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Professional Negligence FAQ
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    Below are questions we are frequently asked by clients when making a professional negligence claim.

    1. What is Professional Negligence?
    2. What professionals can I make a claim against?
    3. Do I have a claim?
    4. How Much Can I Claim?
    5. How long do I have to make a claim?
    6. Can a claim be issued immediately?
    7. Will I need to attend court?
    8. What if the professional is insolvent?
    9. What other factors need to be considered?


    What is Professional Negligence?

     A Professional Negligence claim is a claim brought against a professional person if they have caused you to suffer some form of financial loss. This can happen for a number of reasons. They may make an error, or offer inadequate or misleading advice; and if they do, this can have serious financial consequences.

    Professional Negligence claims have increased in number in recent years, due to an increased awareness of legal rights and reliance upon professional expertise in complex matters. But it is important to seek advice from specialist solicitors with experience in this area, who can quickly identify if a professional has acted negligently and whether a claim has any merit.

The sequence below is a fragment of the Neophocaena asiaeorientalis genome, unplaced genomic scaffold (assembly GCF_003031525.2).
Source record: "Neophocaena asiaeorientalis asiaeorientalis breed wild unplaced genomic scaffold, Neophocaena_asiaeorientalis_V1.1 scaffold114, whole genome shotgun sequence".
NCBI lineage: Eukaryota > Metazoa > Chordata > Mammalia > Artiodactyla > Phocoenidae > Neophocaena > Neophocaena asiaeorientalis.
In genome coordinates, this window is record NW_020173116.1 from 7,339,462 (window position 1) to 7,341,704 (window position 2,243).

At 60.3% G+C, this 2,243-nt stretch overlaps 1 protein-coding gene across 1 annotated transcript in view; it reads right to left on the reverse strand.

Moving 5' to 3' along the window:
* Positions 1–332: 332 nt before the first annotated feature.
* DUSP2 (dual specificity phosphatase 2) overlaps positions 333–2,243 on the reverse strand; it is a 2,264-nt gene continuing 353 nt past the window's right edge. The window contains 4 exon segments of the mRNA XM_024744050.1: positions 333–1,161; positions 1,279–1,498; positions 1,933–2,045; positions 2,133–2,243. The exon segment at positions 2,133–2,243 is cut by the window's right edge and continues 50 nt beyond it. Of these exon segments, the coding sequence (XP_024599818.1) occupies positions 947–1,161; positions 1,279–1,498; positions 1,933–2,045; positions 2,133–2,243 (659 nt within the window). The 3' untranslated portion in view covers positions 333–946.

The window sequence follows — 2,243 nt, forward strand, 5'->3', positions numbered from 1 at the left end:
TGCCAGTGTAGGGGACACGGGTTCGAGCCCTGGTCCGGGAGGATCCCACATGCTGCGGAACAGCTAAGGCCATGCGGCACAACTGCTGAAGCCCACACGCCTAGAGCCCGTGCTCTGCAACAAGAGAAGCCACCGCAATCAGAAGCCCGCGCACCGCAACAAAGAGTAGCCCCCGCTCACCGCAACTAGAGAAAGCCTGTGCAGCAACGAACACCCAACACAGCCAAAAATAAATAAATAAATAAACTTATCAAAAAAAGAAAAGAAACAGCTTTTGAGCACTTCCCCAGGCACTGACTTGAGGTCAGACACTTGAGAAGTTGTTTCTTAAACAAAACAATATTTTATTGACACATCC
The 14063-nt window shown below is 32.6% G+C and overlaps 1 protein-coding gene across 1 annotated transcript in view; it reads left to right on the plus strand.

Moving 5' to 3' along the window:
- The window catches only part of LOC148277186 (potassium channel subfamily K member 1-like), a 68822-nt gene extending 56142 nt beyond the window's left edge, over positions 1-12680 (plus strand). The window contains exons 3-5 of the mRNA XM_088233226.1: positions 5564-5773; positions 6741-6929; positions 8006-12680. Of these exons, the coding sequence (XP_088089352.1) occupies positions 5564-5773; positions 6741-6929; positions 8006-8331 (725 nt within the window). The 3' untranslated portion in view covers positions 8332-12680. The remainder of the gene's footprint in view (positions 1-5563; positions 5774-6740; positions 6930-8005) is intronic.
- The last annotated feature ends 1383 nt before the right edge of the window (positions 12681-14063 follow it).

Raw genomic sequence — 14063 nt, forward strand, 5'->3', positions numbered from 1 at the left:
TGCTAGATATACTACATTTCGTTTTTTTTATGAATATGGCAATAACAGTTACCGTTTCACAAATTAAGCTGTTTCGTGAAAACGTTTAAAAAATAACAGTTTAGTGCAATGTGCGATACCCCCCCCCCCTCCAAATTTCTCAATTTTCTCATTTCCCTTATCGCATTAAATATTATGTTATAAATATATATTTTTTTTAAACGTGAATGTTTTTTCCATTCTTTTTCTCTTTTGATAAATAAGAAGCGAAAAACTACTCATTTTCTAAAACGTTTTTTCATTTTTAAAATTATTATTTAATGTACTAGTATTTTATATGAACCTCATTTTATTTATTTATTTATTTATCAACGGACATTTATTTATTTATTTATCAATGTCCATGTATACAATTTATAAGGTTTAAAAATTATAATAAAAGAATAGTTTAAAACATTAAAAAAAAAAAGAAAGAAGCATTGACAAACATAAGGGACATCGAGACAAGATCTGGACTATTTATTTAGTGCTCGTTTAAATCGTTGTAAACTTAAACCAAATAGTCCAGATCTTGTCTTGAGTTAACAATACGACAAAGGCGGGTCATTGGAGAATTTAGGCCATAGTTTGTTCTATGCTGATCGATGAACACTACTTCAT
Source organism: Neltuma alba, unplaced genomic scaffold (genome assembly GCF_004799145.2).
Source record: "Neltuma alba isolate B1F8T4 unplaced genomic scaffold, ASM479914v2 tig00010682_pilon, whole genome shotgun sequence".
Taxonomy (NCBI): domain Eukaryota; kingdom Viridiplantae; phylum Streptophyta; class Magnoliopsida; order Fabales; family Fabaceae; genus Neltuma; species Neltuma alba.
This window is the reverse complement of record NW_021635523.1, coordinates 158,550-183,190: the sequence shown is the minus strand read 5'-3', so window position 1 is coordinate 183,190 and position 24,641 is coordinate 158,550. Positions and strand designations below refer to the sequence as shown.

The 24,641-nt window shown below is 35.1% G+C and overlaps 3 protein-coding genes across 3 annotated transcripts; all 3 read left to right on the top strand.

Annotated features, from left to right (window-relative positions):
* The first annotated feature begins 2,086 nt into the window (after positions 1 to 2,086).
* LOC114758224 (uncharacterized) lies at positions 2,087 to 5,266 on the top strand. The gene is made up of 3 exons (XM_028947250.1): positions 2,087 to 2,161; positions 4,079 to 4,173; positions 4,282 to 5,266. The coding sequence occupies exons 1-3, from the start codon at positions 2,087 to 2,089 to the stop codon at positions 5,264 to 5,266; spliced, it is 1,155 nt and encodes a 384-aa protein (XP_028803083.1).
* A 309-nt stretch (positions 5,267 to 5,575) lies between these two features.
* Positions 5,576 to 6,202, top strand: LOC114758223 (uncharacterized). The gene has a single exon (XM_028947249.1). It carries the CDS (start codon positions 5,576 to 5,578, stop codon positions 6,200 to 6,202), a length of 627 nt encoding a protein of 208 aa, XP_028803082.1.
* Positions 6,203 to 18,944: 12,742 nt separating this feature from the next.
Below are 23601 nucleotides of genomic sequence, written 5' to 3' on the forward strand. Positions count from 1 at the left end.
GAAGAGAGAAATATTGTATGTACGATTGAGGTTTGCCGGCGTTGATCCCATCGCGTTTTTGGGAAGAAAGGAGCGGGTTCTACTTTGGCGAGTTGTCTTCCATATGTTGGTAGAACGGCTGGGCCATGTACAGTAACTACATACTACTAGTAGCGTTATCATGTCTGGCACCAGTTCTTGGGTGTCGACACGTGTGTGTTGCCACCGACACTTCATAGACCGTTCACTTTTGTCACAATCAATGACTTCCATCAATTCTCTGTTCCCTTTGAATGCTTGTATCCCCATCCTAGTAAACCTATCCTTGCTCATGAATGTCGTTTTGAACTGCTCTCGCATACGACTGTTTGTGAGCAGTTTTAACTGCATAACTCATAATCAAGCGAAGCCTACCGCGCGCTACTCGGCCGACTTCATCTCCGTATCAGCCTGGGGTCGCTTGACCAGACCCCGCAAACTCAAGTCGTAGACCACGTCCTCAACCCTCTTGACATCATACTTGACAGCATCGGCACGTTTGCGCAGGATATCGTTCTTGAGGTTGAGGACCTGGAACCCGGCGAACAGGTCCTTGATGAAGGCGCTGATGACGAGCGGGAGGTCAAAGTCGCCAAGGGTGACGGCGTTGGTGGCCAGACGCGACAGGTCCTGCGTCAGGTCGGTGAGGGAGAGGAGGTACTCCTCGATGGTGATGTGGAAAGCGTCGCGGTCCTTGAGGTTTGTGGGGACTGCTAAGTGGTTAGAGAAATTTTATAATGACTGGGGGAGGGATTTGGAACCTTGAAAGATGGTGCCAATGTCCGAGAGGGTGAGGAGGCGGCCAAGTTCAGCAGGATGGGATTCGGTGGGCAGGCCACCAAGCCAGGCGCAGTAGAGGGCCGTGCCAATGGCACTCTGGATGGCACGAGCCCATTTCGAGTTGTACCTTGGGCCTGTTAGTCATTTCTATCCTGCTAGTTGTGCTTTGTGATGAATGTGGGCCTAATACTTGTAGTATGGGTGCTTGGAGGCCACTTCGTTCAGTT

What professionals can I make a claim against?

     If you have suffered a loss as a result of professional negligence, you will understandably feel frustrated and may be thinking of bringing a claim. Professional persons must follow a strict code of conduct and most take their obligations and compliance with this code very seriously. There are however many different types of professional, regulated by their own professional bodies and institutions, and with differing levels of accountability and liability.

    The following examples are some of the professionals against whom you may be able to bring a claim:

    • Solicitors
    • Barristers
    • Accountants
    • Surveyors
    • Architects
    • Financial advisors
    • Insurance brokers


    Do I have a claim?

     In order for a professional negligence claim to be successful, a claimant must be able to show that the professional was entrusted with a duty of care, and that a breach of that duty caused the claimant to suffer a financial loss.

    Whether a claimant has a claim or not is determined by a number of factors. A duty of care owed by a professional must first be established. This is usually in the form of a written contract or retainer, but can take a more implicit form, with a professional deemed to have assumed a duty of care by virtue of the position of expertise that they hold and the advice that they give.

    For professional negligence to have occurred it is necessary to demonstrate that a breach of a duty of care resulted in a loss. It is not sufficient for the basis of a claim that the professional made a mistake if no loss was incurred. Neither will it constitute a claim if the professional can demonstrate that a difference of opinion exists within the industry and that they themselves acted in a manner in keeping with a reasonable proportion of industry thinking.

    Determining a breach of duty and establishing a loss is fundamental to a successful professional negligence claim. Our specialist Professional Negligence lawyers can help you make that determination.